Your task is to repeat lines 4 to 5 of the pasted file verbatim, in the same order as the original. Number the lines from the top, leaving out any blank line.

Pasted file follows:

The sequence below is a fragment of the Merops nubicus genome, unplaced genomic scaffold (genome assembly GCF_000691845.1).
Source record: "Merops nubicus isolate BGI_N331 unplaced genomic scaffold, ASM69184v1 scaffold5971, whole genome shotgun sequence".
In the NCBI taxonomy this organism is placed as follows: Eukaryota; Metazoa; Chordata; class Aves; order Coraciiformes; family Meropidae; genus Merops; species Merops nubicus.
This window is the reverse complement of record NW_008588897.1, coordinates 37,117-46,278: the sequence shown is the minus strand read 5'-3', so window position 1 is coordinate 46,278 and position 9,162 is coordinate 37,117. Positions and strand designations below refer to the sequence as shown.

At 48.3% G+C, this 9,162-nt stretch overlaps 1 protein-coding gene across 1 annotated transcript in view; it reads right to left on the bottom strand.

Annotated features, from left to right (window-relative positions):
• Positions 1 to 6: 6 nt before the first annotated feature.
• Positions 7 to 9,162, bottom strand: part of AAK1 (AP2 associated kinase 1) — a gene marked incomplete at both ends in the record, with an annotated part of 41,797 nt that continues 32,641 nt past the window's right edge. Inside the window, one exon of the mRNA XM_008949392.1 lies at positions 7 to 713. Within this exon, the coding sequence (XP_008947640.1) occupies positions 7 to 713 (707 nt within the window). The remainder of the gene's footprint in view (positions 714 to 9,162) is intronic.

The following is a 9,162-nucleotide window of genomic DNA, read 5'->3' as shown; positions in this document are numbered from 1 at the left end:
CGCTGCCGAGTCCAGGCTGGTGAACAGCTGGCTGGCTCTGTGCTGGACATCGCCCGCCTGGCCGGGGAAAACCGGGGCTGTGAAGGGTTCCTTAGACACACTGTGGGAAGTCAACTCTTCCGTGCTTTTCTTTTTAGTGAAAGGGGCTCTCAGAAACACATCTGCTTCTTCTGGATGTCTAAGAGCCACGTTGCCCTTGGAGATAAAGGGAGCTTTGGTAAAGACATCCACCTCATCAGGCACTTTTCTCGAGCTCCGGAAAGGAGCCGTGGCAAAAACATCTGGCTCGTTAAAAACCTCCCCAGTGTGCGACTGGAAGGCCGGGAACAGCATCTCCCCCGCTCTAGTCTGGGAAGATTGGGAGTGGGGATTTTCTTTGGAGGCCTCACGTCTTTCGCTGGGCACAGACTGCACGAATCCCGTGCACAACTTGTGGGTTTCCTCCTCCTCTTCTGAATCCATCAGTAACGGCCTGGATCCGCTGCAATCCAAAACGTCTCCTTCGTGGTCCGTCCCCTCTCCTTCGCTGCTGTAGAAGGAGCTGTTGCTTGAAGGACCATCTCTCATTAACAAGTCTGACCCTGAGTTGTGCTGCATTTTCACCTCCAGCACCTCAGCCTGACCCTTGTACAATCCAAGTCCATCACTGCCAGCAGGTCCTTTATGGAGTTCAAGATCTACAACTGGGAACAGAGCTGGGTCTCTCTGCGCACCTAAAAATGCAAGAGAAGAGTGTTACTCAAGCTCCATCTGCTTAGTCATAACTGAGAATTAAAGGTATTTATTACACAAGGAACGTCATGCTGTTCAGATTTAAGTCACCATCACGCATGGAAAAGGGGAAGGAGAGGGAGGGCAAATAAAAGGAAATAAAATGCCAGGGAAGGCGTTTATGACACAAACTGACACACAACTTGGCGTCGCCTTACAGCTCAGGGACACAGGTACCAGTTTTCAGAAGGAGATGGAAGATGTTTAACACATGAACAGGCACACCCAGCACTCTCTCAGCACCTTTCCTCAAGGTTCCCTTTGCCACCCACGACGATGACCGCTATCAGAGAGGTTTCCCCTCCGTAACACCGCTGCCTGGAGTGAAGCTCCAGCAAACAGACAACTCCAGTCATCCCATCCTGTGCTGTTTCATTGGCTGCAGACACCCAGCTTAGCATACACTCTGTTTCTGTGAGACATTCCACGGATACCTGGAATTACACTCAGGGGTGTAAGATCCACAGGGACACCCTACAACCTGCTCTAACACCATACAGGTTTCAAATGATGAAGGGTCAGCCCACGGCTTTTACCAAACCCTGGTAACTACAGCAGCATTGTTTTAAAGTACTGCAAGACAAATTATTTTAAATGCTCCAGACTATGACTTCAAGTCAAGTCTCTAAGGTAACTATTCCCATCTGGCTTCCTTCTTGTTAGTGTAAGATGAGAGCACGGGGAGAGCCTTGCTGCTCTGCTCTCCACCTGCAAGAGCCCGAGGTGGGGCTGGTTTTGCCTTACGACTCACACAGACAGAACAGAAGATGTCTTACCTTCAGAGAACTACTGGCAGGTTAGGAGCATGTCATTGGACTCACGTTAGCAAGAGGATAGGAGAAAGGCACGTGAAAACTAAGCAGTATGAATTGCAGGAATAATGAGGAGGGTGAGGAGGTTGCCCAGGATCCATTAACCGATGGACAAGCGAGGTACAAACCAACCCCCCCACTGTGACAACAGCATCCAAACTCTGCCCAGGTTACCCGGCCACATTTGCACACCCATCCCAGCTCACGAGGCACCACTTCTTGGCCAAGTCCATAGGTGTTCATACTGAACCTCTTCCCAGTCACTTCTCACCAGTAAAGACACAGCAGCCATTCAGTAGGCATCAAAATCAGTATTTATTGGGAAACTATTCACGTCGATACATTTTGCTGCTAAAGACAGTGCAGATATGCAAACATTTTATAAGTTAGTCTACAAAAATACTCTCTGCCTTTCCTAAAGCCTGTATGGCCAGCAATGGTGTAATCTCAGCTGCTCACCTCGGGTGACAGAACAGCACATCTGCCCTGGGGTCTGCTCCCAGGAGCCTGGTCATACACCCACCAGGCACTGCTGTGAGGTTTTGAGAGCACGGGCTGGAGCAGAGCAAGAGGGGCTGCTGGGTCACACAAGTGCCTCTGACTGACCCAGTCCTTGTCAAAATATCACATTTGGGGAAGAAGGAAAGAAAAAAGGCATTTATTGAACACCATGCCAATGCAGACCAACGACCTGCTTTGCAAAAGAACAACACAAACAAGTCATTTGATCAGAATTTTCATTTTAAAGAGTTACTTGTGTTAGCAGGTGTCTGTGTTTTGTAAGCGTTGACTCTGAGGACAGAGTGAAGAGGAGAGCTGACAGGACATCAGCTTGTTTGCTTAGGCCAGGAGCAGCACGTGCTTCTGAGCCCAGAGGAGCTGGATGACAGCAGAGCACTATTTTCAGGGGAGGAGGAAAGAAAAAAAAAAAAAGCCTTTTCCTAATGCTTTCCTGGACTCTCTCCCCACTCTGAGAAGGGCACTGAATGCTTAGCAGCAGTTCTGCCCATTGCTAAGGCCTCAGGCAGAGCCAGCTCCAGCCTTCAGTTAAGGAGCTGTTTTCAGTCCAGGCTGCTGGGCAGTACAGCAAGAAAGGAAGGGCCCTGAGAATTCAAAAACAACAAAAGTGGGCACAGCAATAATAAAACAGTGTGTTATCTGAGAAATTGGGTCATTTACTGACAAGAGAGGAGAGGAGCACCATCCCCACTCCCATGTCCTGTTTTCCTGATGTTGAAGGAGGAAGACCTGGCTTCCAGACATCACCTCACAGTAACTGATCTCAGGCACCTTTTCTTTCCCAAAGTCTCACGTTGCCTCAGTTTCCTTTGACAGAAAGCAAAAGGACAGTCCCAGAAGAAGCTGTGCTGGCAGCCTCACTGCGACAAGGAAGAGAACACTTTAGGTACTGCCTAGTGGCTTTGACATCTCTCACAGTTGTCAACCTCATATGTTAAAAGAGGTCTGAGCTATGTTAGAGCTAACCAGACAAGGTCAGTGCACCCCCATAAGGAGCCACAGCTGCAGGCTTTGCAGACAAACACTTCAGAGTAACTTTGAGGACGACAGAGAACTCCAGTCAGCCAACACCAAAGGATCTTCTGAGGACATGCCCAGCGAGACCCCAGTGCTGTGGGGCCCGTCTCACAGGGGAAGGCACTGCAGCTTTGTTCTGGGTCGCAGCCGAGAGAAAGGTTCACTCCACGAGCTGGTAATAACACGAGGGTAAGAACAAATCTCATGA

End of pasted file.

This window is the reverse complement of record NW_008588897.1, coordinates 37,117-46,278: the sequence shown is the minus strand read 5'-3', so window position 1 is coordinate 46,278 and position 9,162 is coordinate 37,117. Positions and strand designations below refer to the sequence as shown.

At 48.3% G+C, this 9,162-nt stretch overlaps 1 protein-coding gene across 1 annotated transcript in view; it reads right to left on the bottom strand.